Review of “The Priority of Preaching”

June 5, 2012

The Priority of Preaching
©2009 by Christopher Ash
Published by Christian Focus Publications
125 pages

I picked up this small book because I had so thoroughly enjoyed another of the author’s works Listen Up! A practical guide to listening to sermons. I am so glad I did. This is one of the best books on preaching that I have read in a long time. Christopher Ash works for The Proclamation Trust as Director of the Cornhill Training Course, a one or two year course designed to train preachers and Bible teachers in Great Britain. This book is unique, it is a book about local New Testament church preaching but based upon the Old Testament book of Deuteronomy. “I have chosen Deuteronomy because it seems to me that Deuteronomy gives us God’s mandate for preaching. It’s a curious book, in some ways, because nothing really happens in it” (p. 21). “Deuteronomy is the mandate for the people of God to assemble under the preached word of God, or to be more accurate, the written word preached. This is why Deuteronomy is not really a law book, but a preaching book” (p. 23).

The three chapters of this book were originally presented by the author at a pastor’s convention in 2008. He produced them in book form “for ordinary ministers who preach regularly to ordinary people in ordinary places, who may dream of being world-renowned but are going to be spared that fate” (p. 12).

The focus of chapter one is authority. Using Deuteronomy 18 as a basis, Ash concludes that the preacher’s authority is a “borrowed authority” in which God speaks to us by the voice of a man. He unfolds his argument by showing that Moses was the first of many prophets whose revelatory role would ultimately be fulfilled in Christ. Since Christ is ascended, preachers continue the proclamatory work of the prophets. Along the way, Ash has some very insightful comments to make about the shortcomings of Bible Study Groups and how to overcome these failings.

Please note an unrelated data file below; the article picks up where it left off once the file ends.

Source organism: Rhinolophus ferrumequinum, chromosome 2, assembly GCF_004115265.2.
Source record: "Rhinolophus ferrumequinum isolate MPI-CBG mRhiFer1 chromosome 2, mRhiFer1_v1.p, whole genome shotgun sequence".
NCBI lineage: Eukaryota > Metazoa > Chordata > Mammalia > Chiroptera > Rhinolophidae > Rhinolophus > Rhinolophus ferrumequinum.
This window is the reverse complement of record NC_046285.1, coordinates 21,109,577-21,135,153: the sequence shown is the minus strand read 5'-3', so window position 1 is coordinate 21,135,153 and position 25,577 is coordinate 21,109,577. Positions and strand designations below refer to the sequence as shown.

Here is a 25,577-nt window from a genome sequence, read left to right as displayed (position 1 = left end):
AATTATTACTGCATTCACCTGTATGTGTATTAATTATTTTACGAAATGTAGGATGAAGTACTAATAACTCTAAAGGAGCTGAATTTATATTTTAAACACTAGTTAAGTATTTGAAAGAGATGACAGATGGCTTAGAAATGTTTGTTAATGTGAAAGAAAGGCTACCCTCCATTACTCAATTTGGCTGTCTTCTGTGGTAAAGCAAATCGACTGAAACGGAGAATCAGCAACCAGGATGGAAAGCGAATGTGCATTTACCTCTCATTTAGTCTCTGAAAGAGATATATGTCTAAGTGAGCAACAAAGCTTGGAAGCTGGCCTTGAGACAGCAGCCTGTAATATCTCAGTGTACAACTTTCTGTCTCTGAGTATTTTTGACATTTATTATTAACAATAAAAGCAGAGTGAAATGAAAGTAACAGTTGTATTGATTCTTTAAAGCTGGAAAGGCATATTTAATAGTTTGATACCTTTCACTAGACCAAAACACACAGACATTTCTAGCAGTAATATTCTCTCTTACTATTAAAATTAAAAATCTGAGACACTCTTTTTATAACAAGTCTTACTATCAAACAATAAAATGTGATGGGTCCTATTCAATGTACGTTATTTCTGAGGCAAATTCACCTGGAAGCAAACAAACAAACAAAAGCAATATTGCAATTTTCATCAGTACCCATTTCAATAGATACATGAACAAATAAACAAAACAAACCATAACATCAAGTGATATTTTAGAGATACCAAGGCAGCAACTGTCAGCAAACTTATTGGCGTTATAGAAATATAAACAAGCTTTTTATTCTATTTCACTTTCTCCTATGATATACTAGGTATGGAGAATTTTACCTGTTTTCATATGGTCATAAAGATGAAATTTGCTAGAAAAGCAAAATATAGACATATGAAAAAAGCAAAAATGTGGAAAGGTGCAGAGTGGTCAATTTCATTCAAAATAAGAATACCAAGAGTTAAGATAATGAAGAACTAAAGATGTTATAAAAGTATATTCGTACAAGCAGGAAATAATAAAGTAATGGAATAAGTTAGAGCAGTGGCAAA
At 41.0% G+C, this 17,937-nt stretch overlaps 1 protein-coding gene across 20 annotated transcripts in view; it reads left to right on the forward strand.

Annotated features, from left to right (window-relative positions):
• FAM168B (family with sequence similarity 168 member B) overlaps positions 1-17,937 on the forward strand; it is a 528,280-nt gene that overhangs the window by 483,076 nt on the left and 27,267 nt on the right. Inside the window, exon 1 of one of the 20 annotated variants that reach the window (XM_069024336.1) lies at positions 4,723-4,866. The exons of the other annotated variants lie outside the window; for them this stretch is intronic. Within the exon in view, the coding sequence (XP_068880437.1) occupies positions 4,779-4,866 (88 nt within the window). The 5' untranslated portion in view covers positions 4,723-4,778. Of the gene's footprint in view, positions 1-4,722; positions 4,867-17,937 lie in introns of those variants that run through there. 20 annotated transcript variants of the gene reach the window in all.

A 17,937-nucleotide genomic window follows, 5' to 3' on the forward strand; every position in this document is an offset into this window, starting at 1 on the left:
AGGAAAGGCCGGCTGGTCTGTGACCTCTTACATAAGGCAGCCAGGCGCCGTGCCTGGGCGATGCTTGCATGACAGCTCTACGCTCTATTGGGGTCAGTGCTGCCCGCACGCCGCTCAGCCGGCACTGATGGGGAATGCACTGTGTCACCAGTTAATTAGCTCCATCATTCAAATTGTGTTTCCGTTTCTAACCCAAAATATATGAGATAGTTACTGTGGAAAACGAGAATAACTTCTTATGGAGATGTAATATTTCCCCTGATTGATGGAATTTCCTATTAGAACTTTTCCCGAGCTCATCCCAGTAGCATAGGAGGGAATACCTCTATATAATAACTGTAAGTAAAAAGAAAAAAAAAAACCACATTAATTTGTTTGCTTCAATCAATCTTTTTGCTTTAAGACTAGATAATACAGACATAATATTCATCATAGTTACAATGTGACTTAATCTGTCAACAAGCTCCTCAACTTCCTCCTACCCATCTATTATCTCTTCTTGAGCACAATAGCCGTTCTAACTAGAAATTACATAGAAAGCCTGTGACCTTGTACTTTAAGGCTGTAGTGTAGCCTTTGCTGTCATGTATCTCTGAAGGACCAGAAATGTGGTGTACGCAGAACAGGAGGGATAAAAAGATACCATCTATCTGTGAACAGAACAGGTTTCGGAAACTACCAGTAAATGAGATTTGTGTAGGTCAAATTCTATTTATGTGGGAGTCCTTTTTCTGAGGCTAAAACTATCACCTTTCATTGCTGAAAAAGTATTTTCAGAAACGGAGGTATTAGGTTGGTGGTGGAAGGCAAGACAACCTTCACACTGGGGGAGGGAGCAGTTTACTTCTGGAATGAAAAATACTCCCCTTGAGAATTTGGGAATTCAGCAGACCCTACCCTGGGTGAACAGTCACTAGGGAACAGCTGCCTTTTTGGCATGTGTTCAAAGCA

The emphasis of chapter two is urgency, passion and engagement. Examining Deuteronomy 30, he asserts that preaching transforms the church. God’s people are transformed by the preached word of God (p. 46). True preaching isn’t a monologue. The preacher is to be answering the “silent questions” of his listeners as he engages the text. The preacher should be so thoroughly consumed with his text that he “ought to be able to continue his sermon without his notes if necessary” (p. 68).

In chapter three he turns his attention to the local church assembly. Applying Deuteronomy 4, he explains how preaching and assembling are related. He lays out why Christian ought not to forsake assembling together, starting at Sinai and ending at Zion.
The local church is a foreshadowing of when all believers are united around the throne.
Only the preached word of grace in Jesus Christ (p. 98) can truly mend a world broken by racial, cultural and economic divisions.

Don’t allow the size of this book convince you that it doesn’t have much to offer. This reviewer has barely scratched the surface. Preachers of the Word need the edification this book provides.

Advertisements

Leave a Reply

Fill in your details below or click an icon to log in:

WordPress.com Logo

You are commenting using your WordPress.com account. Log Out / Change )

Twitter picture

You are commenting using your Twitter account. Log Out / Change )

Facebook photo

You are commenting using your Facebook account. Log Out / Change )

Google+ photo

You are commenting using your Google+ account. Log Out / Change )

Connecting to %s

%d bloggers like this: